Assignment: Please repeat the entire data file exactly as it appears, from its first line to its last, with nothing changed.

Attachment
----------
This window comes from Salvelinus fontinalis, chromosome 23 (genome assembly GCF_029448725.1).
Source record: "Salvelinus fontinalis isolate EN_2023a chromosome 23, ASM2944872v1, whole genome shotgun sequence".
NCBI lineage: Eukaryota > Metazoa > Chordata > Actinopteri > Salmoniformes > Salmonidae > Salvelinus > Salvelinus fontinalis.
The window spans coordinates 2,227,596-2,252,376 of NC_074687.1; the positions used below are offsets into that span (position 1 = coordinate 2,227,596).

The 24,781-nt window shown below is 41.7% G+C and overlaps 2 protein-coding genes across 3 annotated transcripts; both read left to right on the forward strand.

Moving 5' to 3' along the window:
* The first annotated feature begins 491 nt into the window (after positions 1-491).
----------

This window comes from Salvelinus fontinalis, chromosome 23 (genome assembly GCF_029448725.1).
Source record: "Salvelinus fontinalis isolate EN_2023a chromosome 23, ASM2944872v1, whole genome shotgun sequence".
NCBI lineage: Eukaryota > Metazoa > Chordata > Actinopteri > Salmoniformes > Salmonidae > Salvelinus > Salvelinus fontinalis.
The window spans coordinates 2,227,596-2,252,376 of NC_074687.1; the positions used below are offsets into that span (position 1 = coordinate 2,227,596).

The 24,781-nt window shown below is 41.7% G+C and overlaps 2 protein-coding genes across 3 annotated transcripts; both read left to right on the forward strand.

Moving 5' to 3' along the window:
* The first annotated feature begins 491 nt into the window (after positions 1-491).